“There were so few of them, young men of marriageable age. There were very young boys, but the men who should have been there dancing with the girls were dead”. [John Steinbeck: A Russian Journal]
There’s a huge, huge danger in looking at other cultures and assuming that they are just like us (for any given definition of “us”). Worse, there can be an unthinking danger of looking at another culture and thinking they should be like us. Worse yet, is the assumption that if a culture is not like “us” then they’re somehow wrong or inferior.
Cultures are like people. They change and grow and develop. They are shaped by their natural environment. They are influenced by their interactions with others, both positive and negative. They respond to, and try to cope with, past events. I’ve spent a year in rural Africa, eight years in Asia, and now half a year in Russia, and that’s not counting interactions with people from other cultures while I was living in the UK (and let’s not even start talking about the differences between the UK’s own native cultures…). If this has taught me nothing else, it’s that we need to engage with other cultures on their own terms, not to take it for granted that our own culture is innately superior.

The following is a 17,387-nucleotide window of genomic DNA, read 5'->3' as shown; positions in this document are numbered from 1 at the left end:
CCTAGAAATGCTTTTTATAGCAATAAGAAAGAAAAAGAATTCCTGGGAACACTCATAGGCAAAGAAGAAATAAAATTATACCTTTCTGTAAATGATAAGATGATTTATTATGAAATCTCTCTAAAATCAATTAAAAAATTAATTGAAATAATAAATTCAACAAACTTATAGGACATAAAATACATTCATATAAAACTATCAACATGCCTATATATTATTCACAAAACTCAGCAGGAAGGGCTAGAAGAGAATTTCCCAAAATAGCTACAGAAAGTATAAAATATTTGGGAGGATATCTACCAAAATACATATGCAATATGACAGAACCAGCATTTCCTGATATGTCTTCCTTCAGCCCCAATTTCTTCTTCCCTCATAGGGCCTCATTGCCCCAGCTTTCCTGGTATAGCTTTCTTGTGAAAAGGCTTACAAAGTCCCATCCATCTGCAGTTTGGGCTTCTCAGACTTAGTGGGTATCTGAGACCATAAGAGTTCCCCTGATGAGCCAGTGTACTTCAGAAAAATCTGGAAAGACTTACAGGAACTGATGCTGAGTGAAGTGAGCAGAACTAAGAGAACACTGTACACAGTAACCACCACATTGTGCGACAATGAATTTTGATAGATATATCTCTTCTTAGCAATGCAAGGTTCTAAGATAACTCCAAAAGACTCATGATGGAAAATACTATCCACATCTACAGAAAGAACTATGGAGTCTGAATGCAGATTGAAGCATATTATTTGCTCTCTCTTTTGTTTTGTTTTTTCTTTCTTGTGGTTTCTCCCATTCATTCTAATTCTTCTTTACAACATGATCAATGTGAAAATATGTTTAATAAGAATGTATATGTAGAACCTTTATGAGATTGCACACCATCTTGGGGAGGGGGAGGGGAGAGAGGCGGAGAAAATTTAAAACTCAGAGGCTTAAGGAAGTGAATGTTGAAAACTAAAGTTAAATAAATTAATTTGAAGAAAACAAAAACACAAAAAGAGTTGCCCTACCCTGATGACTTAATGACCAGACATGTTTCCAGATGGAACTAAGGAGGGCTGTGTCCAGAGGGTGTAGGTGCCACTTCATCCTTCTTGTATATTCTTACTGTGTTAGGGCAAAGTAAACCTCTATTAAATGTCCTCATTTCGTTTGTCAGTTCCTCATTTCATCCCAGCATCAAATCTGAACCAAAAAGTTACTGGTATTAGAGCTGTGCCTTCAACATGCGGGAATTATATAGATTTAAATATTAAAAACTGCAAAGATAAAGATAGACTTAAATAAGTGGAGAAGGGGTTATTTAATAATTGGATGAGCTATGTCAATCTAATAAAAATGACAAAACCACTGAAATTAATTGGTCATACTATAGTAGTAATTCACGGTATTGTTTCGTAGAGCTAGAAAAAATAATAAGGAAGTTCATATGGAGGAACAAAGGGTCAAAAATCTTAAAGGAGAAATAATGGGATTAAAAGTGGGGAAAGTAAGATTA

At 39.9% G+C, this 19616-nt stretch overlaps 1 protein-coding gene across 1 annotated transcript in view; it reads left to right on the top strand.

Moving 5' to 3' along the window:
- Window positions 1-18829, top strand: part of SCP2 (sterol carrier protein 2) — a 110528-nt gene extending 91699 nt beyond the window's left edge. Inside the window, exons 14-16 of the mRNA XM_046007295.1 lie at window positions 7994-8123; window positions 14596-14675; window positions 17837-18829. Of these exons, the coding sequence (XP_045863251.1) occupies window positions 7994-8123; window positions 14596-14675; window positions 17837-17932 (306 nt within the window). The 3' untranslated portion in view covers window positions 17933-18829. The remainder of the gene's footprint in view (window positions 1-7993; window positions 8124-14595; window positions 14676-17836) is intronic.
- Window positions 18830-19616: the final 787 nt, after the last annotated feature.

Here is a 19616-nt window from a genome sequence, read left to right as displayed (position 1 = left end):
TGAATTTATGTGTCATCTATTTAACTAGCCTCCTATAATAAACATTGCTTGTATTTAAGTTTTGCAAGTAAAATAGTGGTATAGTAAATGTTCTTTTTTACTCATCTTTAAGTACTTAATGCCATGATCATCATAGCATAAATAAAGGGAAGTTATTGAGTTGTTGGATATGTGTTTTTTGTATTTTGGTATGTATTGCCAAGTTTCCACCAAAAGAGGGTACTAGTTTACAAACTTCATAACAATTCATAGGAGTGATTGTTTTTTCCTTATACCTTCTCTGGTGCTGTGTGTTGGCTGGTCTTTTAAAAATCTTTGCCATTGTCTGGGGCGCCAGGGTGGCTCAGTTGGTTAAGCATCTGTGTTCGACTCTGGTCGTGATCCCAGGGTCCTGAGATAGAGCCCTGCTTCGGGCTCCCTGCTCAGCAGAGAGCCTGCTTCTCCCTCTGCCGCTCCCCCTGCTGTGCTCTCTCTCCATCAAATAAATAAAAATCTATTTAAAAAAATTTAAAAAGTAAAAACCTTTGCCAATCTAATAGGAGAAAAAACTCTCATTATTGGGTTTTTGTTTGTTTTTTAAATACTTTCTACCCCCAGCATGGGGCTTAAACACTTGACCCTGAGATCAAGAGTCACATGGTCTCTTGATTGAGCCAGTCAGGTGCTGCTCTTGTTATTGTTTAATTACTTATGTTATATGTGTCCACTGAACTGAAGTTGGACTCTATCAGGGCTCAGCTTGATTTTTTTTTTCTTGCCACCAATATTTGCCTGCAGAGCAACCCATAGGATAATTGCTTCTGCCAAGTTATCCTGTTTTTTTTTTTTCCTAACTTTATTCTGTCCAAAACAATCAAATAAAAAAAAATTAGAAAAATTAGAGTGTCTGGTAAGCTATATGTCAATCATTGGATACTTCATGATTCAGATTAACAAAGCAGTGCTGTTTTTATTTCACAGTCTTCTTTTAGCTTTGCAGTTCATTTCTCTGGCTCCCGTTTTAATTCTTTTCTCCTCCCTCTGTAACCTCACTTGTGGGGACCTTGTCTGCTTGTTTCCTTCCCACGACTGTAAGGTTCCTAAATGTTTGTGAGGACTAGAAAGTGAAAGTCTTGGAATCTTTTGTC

Imagine a nation in which most of the men have been killed in war, and many of those who survived are traumatised. Imagine that this nation, when war came, had only just begun to recover from famine and mass starvation, and the destruction of its traditions. Imagine that, two generations after the war, the state collapsed completely, leaving mass poverty and a moral void.
What would it be like to be a woman in such a society? A society where most women who want to marry and raise families can’t – because there aren’t enough men? How would it affect notions of femininity and a woman’s role? And when those men who are of marriageable age have been through experiences such as this, how does it affect their behaviour?
Since both Korneichuk and Poltarazki had been soldiers, we asked them about the fighting which had gone on in the area. And Poltarazki told a story which is very hard to forget. He told of being with a Russian patrol which was sent to attack a German outpost. And he said that they had been so long getting there, and the snow had been so deep, and the cold so severe, that when they finally made their attack, their hands and their arms and their legs were stiff. “We had nothing to fight with, except one thing,” he said. “That was our teeth. I dreamed about that afterward. It was so horrible.” [John Steinbeck: A Russian Journal]